I accidentally bought a 7.4 volt servo when I should have bought a 5. Seeing that it is already integrated into the project it is being used for, what is the best way to drop 11 volts to 7 or 8 in a lightweight manner?
If by "lightweight," you mean "quick and dirty," then the best way is probably just to use a standard 3-terminal voltage regulator:
The LM317 adjusts the out terminal to 1.25V above the adjust terminal (which would be called ground in a traditional 7805 regulator). The purpose of the resistor network (now a set of fixed resistors in response to comments) is to generate a reference voltage 1.25 V below the desired output voltage (= 6.15V above ground): Approximately 5 mA of current will flow through R2 when when OUT is 1.25V above ADJ. The ADJ terminal sources less than 100 uA, so the voltage across R3 is about 6.4V. This is a couple hundred millivolts above the desired 7.4V, which is ok for this application. Originally, this schematic used a potentiometer, so that 6.15V could be easily generated without resorting to non-standard resistors or combinations of standard resistors.
The datasheet example circuit shows both input and output capacitors, however the text has this to say:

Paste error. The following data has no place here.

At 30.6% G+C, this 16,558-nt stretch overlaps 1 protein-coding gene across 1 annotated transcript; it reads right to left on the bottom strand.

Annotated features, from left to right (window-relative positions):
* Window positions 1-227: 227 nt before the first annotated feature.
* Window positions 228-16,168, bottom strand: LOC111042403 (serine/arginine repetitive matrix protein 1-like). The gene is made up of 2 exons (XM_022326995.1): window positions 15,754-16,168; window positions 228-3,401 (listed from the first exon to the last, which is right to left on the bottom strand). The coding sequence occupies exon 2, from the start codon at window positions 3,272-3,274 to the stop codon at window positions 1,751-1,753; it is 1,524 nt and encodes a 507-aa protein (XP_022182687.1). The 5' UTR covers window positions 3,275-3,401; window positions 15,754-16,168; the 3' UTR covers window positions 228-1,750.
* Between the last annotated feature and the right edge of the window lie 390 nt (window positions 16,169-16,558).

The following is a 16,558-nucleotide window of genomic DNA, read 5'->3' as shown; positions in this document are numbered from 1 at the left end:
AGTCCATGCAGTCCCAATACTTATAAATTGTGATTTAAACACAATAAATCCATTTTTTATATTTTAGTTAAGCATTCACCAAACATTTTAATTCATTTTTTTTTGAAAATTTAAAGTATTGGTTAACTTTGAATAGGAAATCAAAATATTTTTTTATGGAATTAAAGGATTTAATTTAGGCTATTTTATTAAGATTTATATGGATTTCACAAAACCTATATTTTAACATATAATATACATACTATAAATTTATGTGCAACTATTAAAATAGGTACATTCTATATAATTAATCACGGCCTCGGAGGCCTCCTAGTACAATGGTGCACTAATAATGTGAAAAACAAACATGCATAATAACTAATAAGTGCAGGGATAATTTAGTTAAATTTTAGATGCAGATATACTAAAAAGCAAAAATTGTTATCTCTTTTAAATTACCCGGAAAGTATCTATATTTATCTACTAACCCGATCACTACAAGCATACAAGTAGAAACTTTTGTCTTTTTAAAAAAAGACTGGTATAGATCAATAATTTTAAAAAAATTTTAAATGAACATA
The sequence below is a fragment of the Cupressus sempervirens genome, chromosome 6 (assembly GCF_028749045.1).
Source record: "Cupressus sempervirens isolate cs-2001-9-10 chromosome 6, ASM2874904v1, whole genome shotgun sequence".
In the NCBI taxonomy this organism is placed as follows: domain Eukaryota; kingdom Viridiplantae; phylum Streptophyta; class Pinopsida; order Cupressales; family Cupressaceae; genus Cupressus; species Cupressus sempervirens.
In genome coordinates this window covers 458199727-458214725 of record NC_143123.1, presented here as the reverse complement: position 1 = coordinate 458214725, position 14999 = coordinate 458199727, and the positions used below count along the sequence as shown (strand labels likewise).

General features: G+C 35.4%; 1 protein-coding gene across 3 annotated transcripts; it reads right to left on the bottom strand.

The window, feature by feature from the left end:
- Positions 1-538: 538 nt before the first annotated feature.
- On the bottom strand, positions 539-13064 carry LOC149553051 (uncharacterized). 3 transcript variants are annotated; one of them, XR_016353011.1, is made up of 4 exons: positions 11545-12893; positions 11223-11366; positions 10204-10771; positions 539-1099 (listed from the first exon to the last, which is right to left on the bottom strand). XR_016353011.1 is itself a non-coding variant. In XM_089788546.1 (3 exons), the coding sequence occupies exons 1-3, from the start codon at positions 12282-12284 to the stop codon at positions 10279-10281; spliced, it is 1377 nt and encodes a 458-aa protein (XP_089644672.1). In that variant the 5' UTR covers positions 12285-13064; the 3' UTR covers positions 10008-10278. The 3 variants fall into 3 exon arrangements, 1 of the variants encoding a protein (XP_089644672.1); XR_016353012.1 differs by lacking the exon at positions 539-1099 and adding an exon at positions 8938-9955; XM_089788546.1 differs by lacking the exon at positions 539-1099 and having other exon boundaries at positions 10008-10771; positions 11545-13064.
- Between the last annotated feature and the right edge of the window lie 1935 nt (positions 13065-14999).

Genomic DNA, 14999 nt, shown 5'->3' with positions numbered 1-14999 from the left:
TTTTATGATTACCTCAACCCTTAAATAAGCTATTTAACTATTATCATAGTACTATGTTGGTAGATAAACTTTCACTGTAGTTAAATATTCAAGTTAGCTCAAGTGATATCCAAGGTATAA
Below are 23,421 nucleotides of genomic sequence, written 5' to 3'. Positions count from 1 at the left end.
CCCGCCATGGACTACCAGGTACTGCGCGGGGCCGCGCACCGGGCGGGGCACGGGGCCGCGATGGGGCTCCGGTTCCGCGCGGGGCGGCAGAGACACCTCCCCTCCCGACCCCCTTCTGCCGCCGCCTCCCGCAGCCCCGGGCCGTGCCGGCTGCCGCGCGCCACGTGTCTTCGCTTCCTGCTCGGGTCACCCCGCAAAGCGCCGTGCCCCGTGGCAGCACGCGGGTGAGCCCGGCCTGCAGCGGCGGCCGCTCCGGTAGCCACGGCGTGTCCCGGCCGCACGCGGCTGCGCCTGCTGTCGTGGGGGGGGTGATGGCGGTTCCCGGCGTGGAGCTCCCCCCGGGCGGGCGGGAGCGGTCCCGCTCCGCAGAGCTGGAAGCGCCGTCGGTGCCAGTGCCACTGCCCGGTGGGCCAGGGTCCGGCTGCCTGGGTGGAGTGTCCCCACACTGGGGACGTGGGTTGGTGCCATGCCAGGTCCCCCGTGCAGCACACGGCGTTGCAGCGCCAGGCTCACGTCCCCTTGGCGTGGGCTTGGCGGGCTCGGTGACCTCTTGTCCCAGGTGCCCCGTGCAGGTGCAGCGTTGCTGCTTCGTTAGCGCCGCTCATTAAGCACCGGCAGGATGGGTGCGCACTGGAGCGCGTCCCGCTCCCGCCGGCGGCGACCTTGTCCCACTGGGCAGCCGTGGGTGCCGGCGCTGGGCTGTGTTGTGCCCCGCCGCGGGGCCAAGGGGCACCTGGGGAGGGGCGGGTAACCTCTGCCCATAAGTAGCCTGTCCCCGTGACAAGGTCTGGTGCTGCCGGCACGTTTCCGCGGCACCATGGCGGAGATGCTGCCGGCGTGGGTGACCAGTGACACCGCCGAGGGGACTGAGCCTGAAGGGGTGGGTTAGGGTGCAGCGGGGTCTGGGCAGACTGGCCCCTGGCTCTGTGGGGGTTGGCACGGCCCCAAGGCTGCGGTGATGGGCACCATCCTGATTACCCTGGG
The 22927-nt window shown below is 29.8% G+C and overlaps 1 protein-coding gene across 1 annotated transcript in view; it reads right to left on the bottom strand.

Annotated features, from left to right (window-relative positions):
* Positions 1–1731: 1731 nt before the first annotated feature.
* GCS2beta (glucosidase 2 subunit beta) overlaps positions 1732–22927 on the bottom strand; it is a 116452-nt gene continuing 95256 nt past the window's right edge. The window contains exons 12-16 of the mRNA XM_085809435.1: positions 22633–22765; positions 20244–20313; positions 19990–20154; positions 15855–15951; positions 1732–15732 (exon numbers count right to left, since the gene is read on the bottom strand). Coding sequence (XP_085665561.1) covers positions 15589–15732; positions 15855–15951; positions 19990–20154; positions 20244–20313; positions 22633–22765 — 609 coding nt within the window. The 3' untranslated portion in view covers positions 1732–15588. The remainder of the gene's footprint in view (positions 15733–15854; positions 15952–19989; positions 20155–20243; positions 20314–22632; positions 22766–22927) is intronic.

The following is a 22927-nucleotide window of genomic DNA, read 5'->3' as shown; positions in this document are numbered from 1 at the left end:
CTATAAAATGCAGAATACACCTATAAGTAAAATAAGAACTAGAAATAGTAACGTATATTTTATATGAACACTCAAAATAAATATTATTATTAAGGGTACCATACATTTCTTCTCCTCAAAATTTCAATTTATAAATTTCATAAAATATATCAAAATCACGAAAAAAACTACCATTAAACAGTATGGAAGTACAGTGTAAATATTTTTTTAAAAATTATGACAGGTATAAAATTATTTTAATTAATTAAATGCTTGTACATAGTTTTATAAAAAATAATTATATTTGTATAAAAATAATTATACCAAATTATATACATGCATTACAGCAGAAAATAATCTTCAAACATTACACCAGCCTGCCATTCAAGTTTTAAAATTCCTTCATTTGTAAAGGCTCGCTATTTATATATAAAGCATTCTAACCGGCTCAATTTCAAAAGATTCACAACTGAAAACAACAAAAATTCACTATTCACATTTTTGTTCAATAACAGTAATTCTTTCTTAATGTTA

CI [C1] is required when the regulator is located an appreciable distance from power supply filter. CO [C2] is not needed for stability; however, it does improve transient response.
The output capacitor, C2, is there to supply charge between the time a large load is added to the output and when the reg's error amplifier responds. The servo is already designed to work over a fairly broad voltage range (because they normally run unregulated from a battery), so the transient response is not very important in this application.
If this circuit is meant to be powered by a battery, which has a very low output impedance, or the regulator is a short (wire) distance from the power supply, then C1 is also optional.